Contact with the nomic: A challenge for deniers of Humean supervenience about laws of nature part I: Humean supervenience
David Bourget (Western Ontario)
David Chalmers (ANU, NYU)
Rafael De Clercq
Jack Alan Reynolds
Learn more about PhilPapers
Philosophy and Phenomenological Research 71 (1):1–22 (2005)
This is the first part of a two-part article in which we defend the thesis of Humean Supervenience about Laws of Nature (HS). According to this thesis, two possible worlds cannot differ on what is a law of nature unless they also differ on the Humean base. The Humean base is easy to characterize intuitively, but there is no consensus on how, precisely, it should be defined. Here in Part I, we present and motivate a characterization of the Humean base that, we argue, enables HS to capture what is really stake in the debate, without taking on extraneous commitments.
|Keywords||No keywords specified (fix it)|
|Categories||categorize this paper)|
Setup an account with your affiliations in order to access resources via your University's proxy server
Configure custom proxy (use this if your affiliation does not provide a proxy)
|Through your library|
References found in this work BETA
Thomas S. Kuhn (1996/2012). The Structure of Scientific Revolutions. University of Chicago Press.
Thomas S. Kuhn (1962). The Structure of Scientific Revolutions Vol. The University of Chicago Press.
B. D. Ellis (2001). Scientific Essentialism. Cambridge University Press.
David Lewis (1986). Philosophical Papers Vol. II. Oxford University Press.
D. M. Armstrong (1983). What is a Law of Nature? Cambridge University Press.
Citations of this work BETA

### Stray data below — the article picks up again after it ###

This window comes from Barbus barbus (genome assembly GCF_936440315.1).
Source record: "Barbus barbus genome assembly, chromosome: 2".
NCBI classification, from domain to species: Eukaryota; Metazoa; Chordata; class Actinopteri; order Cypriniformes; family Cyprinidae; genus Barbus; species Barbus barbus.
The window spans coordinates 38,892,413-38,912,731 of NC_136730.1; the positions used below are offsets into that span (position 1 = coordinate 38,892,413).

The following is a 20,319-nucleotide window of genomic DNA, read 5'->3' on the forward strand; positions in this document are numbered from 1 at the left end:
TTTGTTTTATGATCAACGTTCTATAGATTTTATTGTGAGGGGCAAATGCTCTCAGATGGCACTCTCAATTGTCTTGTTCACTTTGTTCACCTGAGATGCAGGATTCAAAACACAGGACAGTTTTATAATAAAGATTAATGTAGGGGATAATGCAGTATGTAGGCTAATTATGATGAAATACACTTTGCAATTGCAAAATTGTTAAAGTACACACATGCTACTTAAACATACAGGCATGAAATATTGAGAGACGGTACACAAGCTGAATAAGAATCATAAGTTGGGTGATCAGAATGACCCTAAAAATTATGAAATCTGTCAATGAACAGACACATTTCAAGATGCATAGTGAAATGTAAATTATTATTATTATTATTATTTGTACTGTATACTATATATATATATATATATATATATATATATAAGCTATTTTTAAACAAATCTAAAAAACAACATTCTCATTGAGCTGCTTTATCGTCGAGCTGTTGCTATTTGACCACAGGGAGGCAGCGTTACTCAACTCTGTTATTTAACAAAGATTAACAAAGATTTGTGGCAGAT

Tuomas E. Tahko (2015). The Modal Status of Laws: In Defence of a Hybrid View. Philosophical Quarterly 65 (260):509-528.
Jonathan Cohen & Craig Callender (2009). A Better Best System Account of Lawhood. Philosophical Studies 145 (1):1 - 34.
Tyler Hildebrand (2014). Can Bare Dispositions Explain Categorical Regularities? Philosophical Studies 167 (3):569-584.
Gregory J. Morgan (2010). Laws of Biological Design: A Reply to John Beatty. Biology and Philosophy 25 (3):379-389.
Bradford Skow (2007). Earman and Roberts on Empiricism About Laws. Philosophy and Phenomenological Research 75 (1):158-162.
Similar books and articles
Susan Schneider (2007). What is the Significance of the Intuition That Laws of Nature Govern? Australasian Journal of Philosophy 85 (2):307 – 324.
Barry Ward (2007). Laws, Explanation, Governing, and Generation. Australasian Journal of Philosophy 85 (4):537 – 552.
Helen Beebee & Alfred R. Mele (2002). Humean Compatibilism. Mind 111 (442):201-223.
Barry Ward (2003). Sometimes the World is Not Enough: The Pursuit of Explanatory Laws in a Humean World. Pacific Philosophical Quarterly 84 (2):175–197.
Lydia Jaeger (2002). Humean Supervenience and Best-System Laws. International Studies in the Philosophy of Science 16 (2):141 – 155.
David Lewis (1994). Humean Supervenience Debugged. Mind 103 (412):473-490.
John Earman & John T. Roberts (2005). Contact with the Nomic: A Challenge for Deniers of Humean Supervenience About Laws of Nature Part II: The Epistemological Argument for Humean Supervenience. Philosophy and Phenomenological Research 71 (2):253–286.
John T. Roberts (2005). Contact with the Nomic. Philosophy and Phenomenological Research 71 (1):1-22.
Added to index2009-01-28
Total downloads192 ( #9,647 of 1,726,249 )
Recent downloads (6 months)15 ( #48,707 of 1,726,249 )
How can I increase my downloads?